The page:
Stories should have an establishing stage, a challenge that was overcome, and an appeal to emotion, so try to learn your tale with these factors in the right order. This will create a memorable image in the minds of your audience and deepen connections immediately.
Telling stories well is a learnable skill that sets you apart from those who just offer crude information. Much like a catchy tune, a good story will stick in people’s heads, and the charisma benefits from being a good storyteller will also boost your reputation.
3. Aim High
We’ve mentioned before that it’s a waste of time trying to network above too far your status, and it’s much more important to work your way up organically. This is true, for the most part, but when considering the cost-to-reward ratio of the effort you want to put in, there are exceptions.
Dropping a quick email to the head of an organization to thank them for a good experience may only take five minutes. Chances are, it’ll fall on deaf ears, but factor in a few of these every couple of months, and you may one day get a response. Consider it a little bit like a lottery, but be prepared to win.
If you’re a content creator – more on this in our final tip – you should have your links in your signature and it may only take one heavy hitter following your page to significantly boost your presence in the industry.
4. Communicate across platforms
One way to immediately boost engagement is to jump from an email into a phone call. Let’s say you’ve just received a follow-up call or a request for information in your inbox. You see it pop up and there’s a direct line in the signature.
It takes people by surprise and greatly boosts engagement to contact people directly. Replying to an email with a phone call brings a personal touch, helps cultivate those real connections, and creates value across multiple channels.
Always prioritize the most personal approach. If you can have this email discussion over a coffee, do that. The more senses you occupy in your audience, the more memorable and valuable the interaction becomes. This means video calls if you can’t meet in person, voice calls if you can video call, and so on.
5. Make use of teambuilding principles
In psychology, arousal is defined as the state of being physiologically alert, awake, and attentive. These are all the characteristics of someone who will remember you well and form a deeply-rooted connection with you.
If you can inspire this sense of arousal in your meetups, you’ll be building powerful connections in no time. If you’re running the event, consider breaking the mold and setting up some physical exercises or challenges to overcome as a medium for bringing people together and stimulating this state of arousal.
Nobody expects a collaborative poetry session or a game of Chinese whispers at a networking event, and that’s what will make it stand out. While it’s running, there are still plenty of opportunities for networking, and you’ve broken the ice by putting everyone in the same position of uncertainty and surprise.
6. Speed Networking
When it comes to efficiency, there are slow and steady approaches, and then there is speed networking. Consider adding this to your repertoire as a great way to cut to the chase and make first contact.
Speed networking should be used with a full understanding of what it is and what it is not. Use it to its advantage of meeting people quickly, but don’t forget it’s a means to an end, and the follow-up from these first contacts is where the value is truly created.
7. Use the Slow Burn
The complementary approach to speed networking is the organic expansion of your networking content. Many people consider the overt styles of networking long before they realize that they can be adding value to people they’ve never even met yet.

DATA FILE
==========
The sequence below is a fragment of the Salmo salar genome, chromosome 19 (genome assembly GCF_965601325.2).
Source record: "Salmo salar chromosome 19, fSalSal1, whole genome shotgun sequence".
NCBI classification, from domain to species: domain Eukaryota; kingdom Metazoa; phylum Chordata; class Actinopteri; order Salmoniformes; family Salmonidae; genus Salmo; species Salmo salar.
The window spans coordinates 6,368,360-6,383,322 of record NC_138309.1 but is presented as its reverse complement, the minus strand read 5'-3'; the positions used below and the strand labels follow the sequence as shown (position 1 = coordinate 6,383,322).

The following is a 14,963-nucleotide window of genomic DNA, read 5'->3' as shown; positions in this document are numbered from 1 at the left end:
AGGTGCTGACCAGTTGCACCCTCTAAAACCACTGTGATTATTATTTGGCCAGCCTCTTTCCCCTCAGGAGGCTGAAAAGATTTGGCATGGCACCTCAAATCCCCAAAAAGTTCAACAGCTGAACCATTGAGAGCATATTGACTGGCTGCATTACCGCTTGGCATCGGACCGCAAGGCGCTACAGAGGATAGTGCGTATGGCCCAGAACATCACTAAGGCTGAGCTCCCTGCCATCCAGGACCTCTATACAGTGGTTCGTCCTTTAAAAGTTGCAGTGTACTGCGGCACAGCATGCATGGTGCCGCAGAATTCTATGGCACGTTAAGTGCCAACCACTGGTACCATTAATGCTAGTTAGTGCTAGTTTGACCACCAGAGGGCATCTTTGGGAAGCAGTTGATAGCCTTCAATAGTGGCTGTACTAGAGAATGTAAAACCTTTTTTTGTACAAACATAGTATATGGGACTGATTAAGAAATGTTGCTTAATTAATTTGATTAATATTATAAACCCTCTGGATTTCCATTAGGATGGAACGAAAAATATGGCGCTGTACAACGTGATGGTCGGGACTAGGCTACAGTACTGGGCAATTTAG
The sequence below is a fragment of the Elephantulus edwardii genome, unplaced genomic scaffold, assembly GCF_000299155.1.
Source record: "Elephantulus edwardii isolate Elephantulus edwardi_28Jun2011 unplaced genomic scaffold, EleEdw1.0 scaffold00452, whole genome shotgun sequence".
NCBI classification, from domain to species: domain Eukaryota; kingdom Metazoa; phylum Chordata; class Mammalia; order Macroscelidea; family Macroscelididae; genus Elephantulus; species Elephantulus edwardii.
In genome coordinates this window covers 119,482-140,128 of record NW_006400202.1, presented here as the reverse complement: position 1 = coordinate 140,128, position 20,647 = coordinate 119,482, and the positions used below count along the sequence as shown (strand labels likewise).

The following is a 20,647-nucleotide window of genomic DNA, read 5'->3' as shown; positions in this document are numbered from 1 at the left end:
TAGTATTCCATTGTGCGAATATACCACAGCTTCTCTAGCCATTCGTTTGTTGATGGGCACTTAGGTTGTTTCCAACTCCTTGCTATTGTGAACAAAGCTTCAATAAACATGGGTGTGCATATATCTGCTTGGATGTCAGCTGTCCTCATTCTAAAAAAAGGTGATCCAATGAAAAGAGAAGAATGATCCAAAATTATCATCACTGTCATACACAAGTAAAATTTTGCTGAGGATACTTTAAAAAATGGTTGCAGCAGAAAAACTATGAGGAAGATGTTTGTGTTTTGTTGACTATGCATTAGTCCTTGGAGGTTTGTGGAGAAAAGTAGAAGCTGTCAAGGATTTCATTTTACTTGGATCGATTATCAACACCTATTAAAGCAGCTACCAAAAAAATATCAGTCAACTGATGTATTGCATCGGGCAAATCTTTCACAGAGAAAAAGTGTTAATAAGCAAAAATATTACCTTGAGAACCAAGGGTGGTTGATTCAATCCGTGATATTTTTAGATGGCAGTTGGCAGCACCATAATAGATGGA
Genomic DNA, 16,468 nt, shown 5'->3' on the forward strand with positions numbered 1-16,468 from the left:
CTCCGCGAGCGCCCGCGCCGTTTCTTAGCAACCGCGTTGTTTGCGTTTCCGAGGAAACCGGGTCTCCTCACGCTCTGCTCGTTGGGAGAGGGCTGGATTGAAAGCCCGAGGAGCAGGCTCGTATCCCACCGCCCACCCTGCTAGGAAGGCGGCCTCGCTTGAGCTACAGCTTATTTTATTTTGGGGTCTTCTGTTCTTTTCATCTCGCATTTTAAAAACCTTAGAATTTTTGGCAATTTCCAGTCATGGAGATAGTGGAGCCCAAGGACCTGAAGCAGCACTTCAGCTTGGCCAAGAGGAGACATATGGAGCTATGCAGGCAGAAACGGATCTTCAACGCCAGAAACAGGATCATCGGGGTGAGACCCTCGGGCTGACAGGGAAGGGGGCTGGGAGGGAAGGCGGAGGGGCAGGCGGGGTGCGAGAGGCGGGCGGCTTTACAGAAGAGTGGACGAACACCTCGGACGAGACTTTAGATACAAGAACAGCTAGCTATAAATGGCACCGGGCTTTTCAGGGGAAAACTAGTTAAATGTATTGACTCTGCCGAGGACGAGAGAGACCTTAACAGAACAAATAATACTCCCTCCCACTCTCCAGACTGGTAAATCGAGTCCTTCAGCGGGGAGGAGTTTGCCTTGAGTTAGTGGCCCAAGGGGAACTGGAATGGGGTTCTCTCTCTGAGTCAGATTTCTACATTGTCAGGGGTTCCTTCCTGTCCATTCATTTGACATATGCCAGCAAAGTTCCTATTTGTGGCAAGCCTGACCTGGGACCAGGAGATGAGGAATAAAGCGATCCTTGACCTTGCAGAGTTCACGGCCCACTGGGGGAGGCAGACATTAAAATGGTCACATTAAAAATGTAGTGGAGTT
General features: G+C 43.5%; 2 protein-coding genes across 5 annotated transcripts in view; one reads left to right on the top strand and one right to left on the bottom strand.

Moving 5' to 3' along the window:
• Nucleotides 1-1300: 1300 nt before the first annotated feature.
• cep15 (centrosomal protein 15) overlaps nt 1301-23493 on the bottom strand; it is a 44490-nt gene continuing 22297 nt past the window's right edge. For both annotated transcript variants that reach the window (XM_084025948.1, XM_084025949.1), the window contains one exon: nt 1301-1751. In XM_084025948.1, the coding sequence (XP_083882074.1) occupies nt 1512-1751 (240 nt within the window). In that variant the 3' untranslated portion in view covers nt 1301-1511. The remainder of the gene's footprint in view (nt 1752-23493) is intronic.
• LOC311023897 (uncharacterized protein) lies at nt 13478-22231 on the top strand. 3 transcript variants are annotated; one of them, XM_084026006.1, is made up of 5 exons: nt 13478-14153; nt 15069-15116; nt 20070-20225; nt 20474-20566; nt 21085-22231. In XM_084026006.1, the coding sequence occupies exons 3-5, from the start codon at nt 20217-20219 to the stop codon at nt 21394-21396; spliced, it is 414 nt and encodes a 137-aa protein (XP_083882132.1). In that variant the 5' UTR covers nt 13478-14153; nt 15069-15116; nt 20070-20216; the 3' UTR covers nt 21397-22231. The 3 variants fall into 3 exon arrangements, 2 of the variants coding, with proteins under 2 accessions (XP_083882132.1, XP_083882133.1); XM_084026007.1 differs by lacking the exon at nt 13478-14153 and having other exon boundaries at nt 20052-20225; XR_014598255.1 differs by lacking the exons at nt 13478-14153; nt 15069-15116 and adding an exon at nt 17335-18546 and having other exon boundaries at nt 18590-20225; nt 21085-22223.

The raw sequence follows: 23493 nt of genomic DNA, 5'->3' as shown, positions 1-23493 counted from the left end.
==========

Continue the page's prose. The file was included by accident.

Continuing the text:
A regular supply of valuable content on pages like LinkedIn or Medium is a great way to build a library of informative networking content that ticks the boxes of adding value, setting yourself up as an authority in the industry, and channeling high-value contacts your way.
At the very least, a well-maintained blog goes a long way to presenting yourself well to your audience and helping your contacts find you. At best, it’s a reference for any first contacts you make to look you up and get to know you.
Consider your content creation a slow and organic way of growing your network, and contribute some of your networking budget to this every week.
How to Maintain Your Network and Upgrade your Life
These approaches are not meant to be taken as mutually-exclusive tips. On the contrary, they’re designed to work together as an overall networking drive to boost the number and value of your contacts and hit your professional goals.
As such, implementing them is the first stage of how to expand a network; the next is how to keep those connections hot and how to nurture them to the point of your own value objectives.
How you follow up and nurture your connections is going to determine how long they last and how much you can get out of them. These stages are where you really get to add value and push your connections further. Here are some of the simple ways to do this:
Follow up quickly and in brief – if you’ve made a new connection, don’t leave them too long to get cold. Follow up with a brief email to cement the relationship, preferably within 48h. It doesn’t have to be complex or long; just thank them for the introduction, ask or answer a question and provide links to your content.
Remember where you left off – Checking in with people shouldn’t involve asking the same questions you’ve asked before. If they were about to graduate the last time you spoke to them, ask them how it went in your connections.
Contact them when you don’t need anything – don’t make each outreach about you. Simply checking in keeps the connection warm, and prevents you from developing a reputation as someone who only shows up when they want something.
Use a CRM – this becomes more necessary as your network grows. A good CRM like Dex can help you with many of the above tips by keeping track of when and how you connected last and giving you reminders to keep in touch. It can integrate with your various platforms and consolidate your contacts into an easy-to-manage dashboard from which you can keep track of everyone and reach out when necessary.
Again, each of these pointers should be used together to create and nurture the most valuable connections to you.
Now you should know how to connect and expand your network, as well as how to keep fostering strong connections with your existing professional network. Making deep connections is about breaking the standard patterns of business interactions and creating an environment that promotes engagement and attention.
To get there, it’s important to plan well, think outside the box, and make use of multiple approaches and platforms to build your networking strategy. From there, all you have to do is follow basic principles such as adding value, making sure to teach and learn, and fostering authentic relationships by showing that you personally care about the individual.
With all these factors in play, your network is bound to expand and deepen with stronger relationships you form.